|►||Choosing A Career|
|►||The Importance of Knowing Yourself|
|►||Exploring Education Options|
|►||Looking for Work|
|►||Growing your Career|
|►||Where to find Professional Advice|
Careers rarely develop the way we plan them. Our career path often takes many twists and turns, with particular events, choices and people influencing our direction.
We asked Aine Ni Dhubhain from Forestry Careers Ireland to give some advice for people considering this job:
|The road to becoming a lecturer is quite long; you need to have at least PhD as well as an undergraduate degree; you would also need to have experience of working as a researcher in research projects so it can take quite a while to reach a stage where you might be considered for a lecturer’s position. So patience is required.|
|►||Guide to Self Assessment|
|►||Agriculture, Horticulture, Forestry & Food|
|►||Animals & Veterinary Science|
|►||Maritime, Fishing & Aquaculture|
|►||Building, Construction & Property|
|►||Chemical, Biomedical & Pharmaceutical Sciences|
|►||Computers & ICT|
|►||Earth Science & Environment|
|►||Electrical & Electronic Engineering|
|►||Mechanical Engineering & Manufacturing|
|►||Physical & Mathematical
|►||Space Science & Technology|
|►||Accountancy & Taxation|
& Public Relations
|►||Banking, Insurance &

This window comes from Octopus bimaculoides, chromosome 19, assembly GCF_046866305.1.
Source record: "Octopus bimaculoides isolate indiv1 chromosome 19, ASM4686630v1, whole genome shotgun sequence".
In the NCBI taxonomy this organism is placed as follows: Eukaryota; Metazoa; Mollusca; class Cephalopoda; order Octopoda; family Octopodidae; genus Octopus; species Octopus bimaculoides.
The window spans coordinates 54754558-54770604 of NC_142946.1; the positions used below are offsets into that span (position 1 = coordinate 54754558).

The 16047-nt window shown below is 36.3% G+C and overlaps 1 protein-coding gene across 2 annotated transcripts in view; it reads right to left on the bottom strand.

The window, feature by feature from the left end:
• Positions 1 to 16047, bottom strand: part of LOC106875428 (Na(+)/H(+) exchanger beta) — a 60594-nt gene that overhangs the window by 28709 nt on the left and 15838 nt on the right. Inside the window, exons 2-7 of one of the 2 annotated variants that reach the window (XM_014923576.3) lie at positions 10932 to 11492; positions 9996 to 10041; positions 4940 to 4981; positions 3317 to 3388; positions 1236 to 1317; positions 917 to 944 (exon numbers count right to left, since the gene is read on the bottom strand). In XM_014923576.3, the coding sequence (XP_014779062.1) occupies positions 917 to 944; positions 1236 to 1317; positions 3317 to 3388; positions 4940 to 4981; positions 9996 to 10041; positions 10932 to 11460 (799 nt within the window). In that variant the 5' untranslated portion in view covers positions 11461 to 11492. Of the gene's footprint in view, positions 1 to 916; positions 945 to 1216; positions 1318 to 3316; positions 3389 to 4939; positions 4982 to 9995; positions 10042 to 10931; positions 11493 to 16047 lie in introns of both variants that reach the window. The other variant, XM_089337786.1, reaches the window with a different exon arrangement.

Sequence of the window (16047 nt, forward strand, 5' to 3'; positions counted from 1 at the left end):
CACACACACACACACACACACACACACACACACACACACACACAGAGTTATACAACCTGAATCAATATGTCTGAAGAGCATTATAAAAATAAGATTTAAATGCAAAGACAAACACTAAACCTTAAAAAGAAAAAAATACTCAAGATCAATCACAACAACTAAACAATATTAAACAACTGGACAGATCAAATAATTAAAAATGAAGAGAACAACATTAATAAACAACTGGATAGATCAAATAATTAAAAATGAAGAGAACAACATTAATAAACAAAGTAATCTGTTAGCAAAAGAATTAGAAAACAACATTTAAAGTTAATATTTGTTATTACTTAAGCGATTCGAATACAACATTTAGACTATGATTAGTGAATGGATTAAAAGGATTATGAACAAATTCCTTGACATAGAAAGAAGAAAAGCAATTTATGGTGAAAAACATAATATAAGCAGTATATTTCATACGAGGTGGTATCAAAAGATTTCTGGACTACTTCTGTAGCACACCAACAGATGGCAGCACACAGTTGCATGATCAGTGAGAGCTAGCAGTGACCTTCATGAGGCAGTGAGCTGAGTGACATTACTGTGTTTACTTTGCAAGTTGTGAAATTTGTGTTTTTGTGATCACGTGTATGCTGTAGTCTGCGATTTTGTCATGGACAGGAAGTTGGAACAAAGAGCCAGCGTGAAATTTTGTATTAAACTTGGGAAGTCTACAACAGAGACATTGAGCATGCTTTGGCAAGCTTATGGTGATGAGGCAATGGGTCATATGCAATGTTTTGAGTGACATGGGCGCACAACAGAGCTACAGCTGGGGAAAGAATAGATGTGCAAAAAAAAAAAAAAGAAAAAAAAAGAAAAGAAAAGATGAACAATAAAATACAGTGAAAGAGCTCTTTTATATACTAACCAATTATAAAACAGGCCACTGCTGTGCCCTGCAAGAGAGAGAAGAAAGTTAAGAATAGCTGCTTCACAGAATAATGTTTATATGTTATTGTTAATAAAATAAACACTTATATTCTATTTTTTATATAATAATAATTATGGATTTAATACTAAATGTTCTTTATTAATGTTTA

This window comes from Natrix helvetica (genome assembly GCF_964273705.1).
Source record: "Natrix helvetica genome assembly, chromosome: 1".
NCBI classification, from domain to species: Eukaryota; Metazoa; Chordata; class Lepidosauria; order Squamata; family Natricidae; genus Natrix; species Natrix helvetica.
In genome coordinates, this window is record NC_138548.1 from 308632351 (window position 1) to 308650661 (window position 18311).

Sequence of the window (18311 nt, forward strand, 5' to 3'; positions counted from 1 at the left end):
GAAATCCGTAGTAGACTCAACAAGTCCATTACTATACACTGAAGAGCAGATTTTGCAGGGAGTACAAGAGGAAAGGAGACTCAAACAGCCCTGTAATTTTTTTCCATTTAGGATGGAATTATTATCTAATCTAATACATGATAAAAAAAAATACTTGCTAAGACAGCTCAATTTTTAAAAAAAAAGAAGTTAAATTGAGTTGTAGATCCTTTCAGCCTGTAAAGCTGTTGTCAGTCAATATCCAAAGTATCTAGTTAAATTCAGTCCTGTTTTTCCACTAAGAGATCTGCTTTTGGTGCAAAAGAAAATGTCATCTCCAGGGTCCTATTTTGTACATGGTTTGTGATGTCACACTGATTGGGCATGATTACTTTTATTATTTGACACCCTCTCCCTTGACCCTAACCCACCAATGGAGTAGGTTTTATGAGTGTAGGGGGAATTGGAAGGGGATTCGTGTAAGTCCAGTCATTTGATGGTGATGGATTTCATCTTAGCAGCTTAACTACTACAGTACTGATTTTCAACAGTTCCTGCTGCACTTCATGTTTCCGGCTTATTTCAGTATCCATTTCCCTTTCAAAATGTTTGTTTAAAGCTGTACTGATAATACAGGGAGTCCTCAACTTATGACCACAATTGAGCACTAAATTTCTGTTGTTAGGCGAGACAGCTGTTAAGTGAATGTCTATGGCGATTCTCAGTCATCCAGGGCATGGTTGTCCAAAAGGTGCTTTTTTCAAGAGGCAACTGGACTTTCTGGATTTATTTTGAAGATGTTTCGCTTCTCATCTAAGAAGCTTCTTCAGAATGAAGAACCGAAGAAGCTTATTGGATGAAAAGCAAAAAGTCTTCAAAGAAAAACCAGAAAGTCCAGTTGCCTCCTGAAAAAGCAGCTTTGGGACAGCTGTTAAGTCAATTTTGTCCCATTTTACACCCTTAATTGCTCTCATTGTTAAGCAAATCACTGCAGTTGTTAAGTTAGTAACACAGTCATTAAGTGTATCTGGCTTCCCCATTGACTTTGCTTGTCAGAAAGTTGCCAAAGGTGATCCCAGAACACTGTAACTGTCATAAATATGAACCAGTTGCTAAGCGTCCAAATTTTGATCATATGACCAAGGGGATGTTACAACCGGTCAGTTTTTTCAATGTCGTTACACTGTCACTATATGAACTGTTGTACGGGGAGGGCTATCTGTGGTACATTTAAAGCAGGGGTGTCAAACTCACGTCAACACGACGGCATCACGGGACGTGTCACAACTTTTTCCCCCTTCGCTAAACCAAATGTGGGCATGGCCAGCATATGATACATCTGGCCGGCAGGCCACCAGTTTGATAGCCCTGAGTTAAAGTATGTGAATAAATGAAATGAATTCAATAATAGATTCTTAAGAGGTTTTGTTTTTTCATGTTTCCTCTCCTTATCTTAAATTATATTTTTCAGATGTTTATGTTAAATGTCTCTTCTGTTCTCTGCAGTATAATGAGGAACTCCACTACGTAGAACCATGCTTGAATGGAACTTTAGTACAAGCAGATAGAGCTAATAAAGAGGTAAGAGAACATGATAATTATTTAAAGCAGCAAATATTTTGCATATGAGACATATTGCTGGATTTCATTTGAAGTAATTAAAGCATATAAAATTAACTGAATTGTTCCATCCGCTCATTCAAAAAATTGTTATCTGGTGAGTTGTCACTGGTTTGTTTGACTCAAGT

|►||Business Organisation &
|►||Clerical & Administration|
|►||Sales, Retail & Purchasing|
|►||Transport & Logistics|
|►||The Irish Education System|
|►||School & College Education|
|►||Government Upskilling Initiatives|
|►||Guide to Studying Abroad|
|►||Studying in the UK|
|►||Studying in Europe|
|►||Studying in the USA|
|►||Studying in Australia or New Zealand|
|Blackrock Further Education Institute|
|Bray Institute of Further Education|
|Pearse College of Further Education|
|►||The Changing World of Work|
|►||Career Stories from around Ireland|
|►||Types of Employment|
|►||Changing Career Direction|
|►||Starting Your Own Business|
These courses enable learners to gain recognition for the achievement of considerable knowledge in a range of subject areas, as for example in the Leaving Certificate and one-year Post Leaving Certificate courses.